All of this preamble is to take the heat of poor Thomas, the fellow missing from the first appearance of the risen Christ, who, when he learns about it, basically says "Risen? Are you guys NUTS? I won't believe it until I see it!" And for this he is labelled for all eterninty as "Doubting Thomas" and innumberable sermons have admonished congregations to "be faithful, and don't be a doubter like Thomas". Give the guy a break.

Has anyone been so full of faith that they didn't have doubts? I've known people, even clergy, who called themselves followers of Jesus but didn't think they had to believe that he had risen from the dead. And what if you do believe, somehwere inside, that Jesus rose, but have trouble connecting with the resurrection in moments of stress, or grief, or a feeling that God is distant, or amidst a culture that can be very hostile to Christianity? Aren't we all Thomas in those moments?

So what if the message of today is that it's ok to be a Thomas, even a blessing to be a Thomas? After Thomas gets his proof, Jesus says "Have you believed because you have seen me? Blessed are those who have not seen and yet have come to believe" (John 20:19).

Who are those words addressed to? The first sentence, "Have you believed because you have seen me", seems to be addressed to Thomas, but the second sentence is open ended. It is as if Jesus is speaking to everyone, to all those across the gulf of time and places from the Jerusalem of Pilate's day to our own day and time. And what is he saying? Words of blessing, certainly. "Blessed are those who have not seen and yet have come to believe".

In his first appearance in today's gospel, when Jesus gives his peace to the disciples and breathes his spirit into them, he does so fully aware of their doubts and shaky faith. He knows, as he has known all along, that he is dealing with imperfect, ordinary people, and he blessed them anyway. In breathing on them, Jesus repeats the action of God in giving life to Adam in Genesis, and repeats the vision of Ezekiel, when God breathed life into the dry bones of Israel. That echo of creation suggests that the resurrection is bigger than Jesus. It suggests that resurrection is an act of recreation that Jesus wants to share with his followers.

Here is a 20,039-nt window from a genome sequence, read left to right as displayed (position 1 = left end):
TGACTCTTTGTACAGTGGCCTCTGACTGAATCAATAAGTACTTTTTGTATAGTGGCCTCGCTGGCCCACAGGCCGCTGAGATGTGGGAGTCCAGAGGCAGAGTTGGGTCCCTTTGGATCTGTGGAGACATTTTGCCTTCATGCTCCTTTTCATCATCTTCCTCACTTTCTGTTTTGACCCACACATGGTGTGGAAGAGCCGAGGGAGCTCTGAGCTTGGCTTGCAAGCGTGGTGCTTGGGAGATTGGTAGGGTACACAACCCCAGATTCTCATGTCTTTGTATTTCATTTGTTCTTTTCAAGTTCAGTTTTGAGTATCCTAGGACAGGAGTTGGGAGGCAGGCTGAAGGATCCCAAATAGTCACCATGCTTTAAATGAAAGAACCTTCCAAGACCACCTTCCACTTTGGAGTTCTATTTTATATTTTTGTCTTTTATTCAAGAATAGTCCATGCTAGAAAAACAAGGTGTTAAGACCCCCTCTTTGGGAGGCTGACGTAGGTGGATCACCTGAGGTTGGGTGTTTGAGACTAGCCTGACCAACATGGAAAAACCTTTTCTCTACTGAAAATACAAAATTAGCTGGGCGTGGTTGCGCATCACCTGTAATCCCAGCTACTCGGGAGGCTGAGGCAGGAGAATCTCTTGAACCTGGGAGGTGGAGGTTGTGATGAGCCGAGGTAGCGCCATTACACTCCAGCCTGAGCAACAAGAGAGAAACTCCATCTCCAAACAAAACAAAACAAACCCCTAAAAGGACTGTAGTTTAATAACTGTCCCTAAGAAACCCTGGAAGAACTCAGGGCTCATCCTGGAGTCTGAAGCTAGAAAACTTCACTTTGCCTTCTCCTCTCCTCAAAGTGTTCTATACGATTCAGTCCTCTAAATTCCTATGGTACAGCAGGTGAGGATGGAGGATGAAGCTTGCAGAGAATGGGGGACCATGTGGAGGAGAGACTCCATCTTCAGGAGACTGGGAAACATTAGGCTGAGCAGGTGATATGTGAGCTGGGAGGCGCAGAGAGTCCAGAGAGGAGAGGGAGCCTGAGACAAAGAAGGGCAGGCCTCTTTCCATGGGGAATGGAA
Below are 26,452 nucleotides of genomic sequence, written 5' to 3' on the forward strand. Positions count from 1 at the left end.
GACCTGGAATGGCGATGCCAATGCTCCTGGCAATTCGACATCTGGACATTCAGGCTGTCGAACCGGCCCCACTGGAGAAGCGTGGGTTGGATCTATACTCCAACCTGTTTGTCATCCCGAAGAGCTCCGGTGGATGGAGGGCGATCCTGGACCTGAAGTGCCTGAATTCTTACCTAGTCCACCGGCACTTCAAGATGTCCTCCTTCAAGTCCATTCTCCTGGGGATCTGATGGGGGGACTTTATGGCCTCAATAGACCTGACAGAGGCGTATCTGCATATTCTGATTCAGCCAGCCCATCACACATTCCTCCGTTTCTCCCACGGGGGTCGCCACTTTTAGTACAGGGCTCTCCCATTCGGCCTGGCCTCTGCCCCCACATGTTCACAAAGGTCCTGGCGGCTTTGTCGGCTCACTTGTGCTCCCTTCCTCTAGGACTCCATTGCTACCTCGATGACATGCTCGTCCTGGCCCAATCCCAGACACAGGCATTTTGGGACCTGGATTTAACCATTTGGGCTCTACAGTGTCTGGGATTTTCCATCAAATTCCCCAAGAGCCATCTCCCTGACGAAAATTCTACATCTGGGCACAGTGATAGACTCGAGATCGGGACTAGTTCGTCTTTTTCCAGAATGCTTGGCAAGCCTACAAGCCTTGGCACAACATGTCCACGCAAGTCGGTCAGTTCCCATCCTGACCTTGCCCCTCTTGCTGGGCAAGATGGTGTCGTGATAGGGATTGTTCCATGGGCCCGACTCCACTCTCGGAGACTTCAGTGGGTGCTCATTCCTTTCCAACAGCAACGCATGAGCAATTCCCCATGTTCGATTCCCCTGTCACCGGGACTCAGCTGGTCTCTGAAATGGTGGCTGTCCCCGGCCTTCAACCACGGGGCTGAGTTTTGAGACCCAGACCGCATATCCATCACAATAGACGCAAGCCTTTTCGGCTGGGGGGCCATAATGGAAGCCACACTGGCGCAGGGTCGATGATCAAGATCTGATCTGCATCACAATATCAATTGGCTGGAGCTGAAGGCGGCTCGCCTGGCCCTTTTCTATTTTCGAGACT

If you are burdened by the idea that Easter is about not being a Doubting Thomas, then I encourage you to let that idea go. I don't think Easter is about having to believe in an abstract principle, that Jesus rose from the dead. I suggest instead that Easter is about God's desire to recreate his people and to breathe life into us, despite out doubts and fears.

In finishing his story, John states that he has written the story of Thomas, like many others, "so that you may come to believe". Note that John doesn't say "you must believe" but "so you may come to believe". That suggests to me a gradual process. I think faith is a process or a journey, something that we come to gradually and over time. Perhaps that is why the church observes six weeks of Easter, as a reminder that the resurrection is not a once for all event but an ongoing process.